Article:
Germany puts nuclear exit on ice

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Chancellor Angela Merkel put on ice Monday plans to postpone the date when Germany abandons nuclear power following what she said were game-changing events in Japan, pending a safety review.

"We cannot just go back to business as usual," Merkel told reporters. "Events in Japan ... teach us that risks that were thought to be completely impossible cannot in fact be completely ruled out."

She announced a three-month moratorium on government plans approved last year to postpone by more than a decade until the mid-2030s when the last of the 17 nuclear power plants are switched off in Europe's biggest economy.

"If a highly developed country like Japan, with high safety standards and norms, cannot prevent the consequences for nuclear power of an earthquake and a tsunami, then this has consequences for the whole world," Merkel said.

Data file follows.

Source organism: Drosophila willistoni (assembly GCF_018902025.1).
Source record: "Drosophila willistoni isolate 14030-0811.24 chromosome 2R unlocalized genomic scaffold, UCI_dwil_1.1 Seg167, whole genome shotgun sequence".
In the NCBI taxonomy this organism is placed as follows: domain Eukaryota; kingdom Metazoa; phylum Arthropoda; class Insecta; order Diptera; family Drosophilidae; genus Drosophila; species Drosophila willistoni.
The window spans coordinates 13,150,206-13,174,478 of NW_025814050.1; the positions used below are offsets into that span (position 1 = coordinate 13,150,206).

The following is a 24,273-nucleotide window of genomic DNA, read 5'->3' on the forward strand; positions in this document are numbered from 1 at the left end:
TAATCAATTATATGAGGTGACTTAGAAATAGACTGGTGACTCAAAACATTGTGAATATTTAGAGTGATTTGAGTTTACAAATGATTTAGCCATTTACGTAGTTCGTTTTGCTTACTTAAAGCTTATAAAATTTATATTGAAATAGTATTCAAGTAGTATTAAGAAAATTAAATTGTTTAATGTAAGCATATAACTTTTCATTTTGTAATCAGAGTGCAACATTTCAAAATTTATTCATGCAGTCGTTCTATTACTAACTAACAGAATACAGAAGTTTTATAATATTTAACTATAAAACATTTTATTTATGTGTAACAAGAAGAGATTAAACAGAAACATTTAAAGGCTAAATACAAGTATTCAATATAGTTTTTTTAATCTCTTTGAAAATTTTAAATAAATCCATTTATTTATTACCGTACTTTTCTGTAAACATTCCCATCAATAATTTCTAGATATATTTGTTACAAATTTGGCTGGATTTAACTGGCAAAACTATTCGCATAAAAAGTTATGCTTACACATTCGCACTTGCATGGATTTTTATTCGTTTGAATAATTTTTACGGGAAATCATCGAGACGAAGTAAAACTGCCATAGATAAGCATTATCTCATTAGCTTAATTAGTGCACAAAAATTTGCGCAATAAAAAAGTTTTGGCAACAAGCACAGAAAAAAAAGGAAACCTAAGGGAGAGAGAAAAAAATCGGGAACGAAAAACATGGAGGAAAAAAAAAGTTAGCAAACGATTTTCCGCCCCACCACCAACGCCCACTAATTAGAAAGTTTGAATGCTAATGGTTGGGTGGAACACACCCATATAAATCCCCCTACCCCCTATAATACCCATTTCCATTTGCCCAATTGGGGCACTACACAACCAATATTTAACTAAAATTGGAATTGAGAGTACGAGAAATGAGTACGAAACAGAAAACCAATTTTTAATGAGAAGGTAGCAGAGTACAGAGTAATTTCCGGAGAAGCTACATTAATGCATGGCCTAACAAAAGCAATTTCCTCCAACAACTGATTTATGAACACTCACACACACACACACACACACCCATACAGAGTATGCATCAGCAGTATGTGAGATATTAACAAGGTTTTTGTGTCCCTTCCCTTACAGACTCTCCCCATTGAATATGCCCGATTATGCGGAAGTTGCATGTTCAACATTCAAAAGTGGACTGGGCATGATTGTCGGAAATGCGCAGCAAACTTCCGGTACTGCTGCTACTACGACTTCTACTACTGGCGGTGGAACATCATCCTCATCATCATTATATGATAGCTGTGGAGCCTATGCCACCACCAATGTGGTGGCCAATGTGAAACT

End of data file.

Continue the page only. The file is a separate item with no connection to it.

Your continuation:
"This changes the situation, including in Germany. We have a new situation, and this situation must be thoroughly analysed."

She added: "Reviewing security there can be no taboos. Exactly for this reason there will be a three-month moratorium on the extension of operating times for German nuclear plants."

The postponement was highly unpopular with Germans, polls showed last year, prompting several large protests, including in the southwestern state of Baden-Wuerttemberg on Saturday where a key election takes place on March 27.

Explosions have rocked two overheating nuclear reactors at the ageing Fukushima plant, located 250 kilometres (160 miles) northeast of Tokyo, after the cooling systems were knocked out by Friday's 8.9-magnitude quake.

© 2011 AFP

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